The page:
Why Should I Exercise?
I’m not bothered about having a 6 pack. I don’t like lycra. I’m not a kid, I’m old, so why should I exercise?
I was recently asked “Why do you do it? Why do you exercise like you do?”. To be honest, I wasn’t entirely sure how to answer it, because it’s always been a big part of my life that I thoroughly enjoy. I love being fit and healthy. And having spent a good length of time recently being very heavily pregnant and then slowly recovering, I can honestly say that I truly hate feeling unfit. Please don’t get me wrong, I’m not suggesting that pregnant women are unfit, absolutely not. But when I’m pregnant, I get hugely pregnant, massively, and it makes me feel slow and unfit. And I really don’t enjoy feeling like that. What I do enjoy, no, what I absolutely love, is feeling fit. Knowing that whatever physical challenges come my way, I can handle them, and most likely I will enjoy them.
Here’s what I should have said when asked why I exercise, or why should I exercise.
There are really quite amazing health benefits and more are being discovered all the time. Recent large scale studies have shown that regular exercise can:
- Reduce your risk of stroke by 25-30%.
- Lower the risk of cognitive decline by 20%.
- Reduce risk of developing type 2 diabetes.
- Reduce your risk of death by cardiovascular disease by 50%.
- Increased bone mineral density i.e. reduced risk of osteoporosis.
- Reduce your risk of developing colon cancer by 30%, breast cancer by 20-40% and endometrial cancer.
- Reduce the long term risk of hypertension.
What’s not to like in that list?
How Much Exercise?
These benefits all sound awesome, but how much exercise should you do? It’s the obvious next question. Unfortunately there’s no easy answer.
The evidence shows that in general more exercise is better and that any exercise is better than none. But the best exercise prescription is developed for each individual and considers their medical history, risk factors and preferences into account.
We know that higher intensity exercise is better than lower intensity, so if you can workout for 10 minutes at high intensity it’s better than low intensity exercise for 10 minutes.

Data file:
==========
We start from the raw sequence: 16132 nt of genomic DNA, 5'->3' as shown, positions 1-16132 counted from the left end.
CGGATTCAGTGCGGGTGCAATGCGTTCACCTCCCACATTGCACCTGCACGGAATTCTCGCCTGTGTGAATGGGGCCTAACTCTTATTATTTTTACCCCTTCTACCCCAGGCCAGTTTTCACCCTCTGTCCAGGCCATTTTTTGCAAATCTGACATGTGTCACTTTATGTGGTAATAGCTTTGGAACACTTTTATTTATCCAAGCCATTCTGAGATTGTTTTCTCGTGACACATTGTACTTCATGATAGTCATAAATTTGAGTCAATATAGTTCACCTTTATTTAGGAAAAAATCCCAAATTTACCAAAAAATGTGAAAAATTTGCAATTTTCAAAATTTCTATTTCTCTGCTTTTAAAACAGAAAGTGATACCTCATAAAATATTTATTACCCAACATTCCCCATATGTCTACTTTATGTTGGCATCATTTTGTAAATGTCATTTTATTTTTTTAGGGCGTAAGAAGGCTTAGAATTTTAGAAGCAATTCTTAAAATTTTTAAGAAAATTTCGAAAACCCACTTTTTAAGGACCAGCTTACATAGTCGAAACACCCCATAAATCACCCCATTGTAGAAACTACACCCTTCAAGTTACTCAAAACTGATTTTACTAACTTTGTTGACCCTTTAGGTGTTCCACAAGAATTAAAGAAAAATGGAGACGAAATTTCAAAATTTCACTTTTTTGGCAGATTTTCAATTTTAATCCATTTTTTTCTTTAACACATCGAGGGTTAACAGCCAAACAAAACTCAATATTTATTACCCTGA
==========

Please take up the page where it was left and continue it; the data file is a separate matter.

If you need advice on a fitness plan please click here to contact me.
What Sort of Exercise Should I Do?
Regular aerobic exercise improves fitness, which is to say it increases your VO2 max. VO2 max is the maximum amount of oxygen you can use, or the amount of physical work you can do. Increasing your fitness will improve your cardiovascular, respiratory and musculoskeletal systems, in short, you’ll be able to work harder for longer.
Resistance training like weight lifting or using kettlebells will give you increased muscle size and strength and will strengthen bones and joints.
The US Department of Health and Human Services recommends that for significant health benefits adults should maintain at least 150 minutes of moderate intensity exercise, or 75 minutes of vigorous exercise per week. They further recommend muscle strengthening on at least two days per week. Doing more exercise than these recommendations will provide additional benefits.
Exercise as a Prescription, A Last Quote
Regular exercise reduces your risk of developing major diseases. Should you develop a disease, it will help your recovery. There’s no downside to doing regular, safe exercise, but let me give the last word on exercise as a prescription to someone else. The UK Chief Medical Officer Professor Dame Sally Evans said “If there was one wonder drug, it would be exercise.” what more can I say!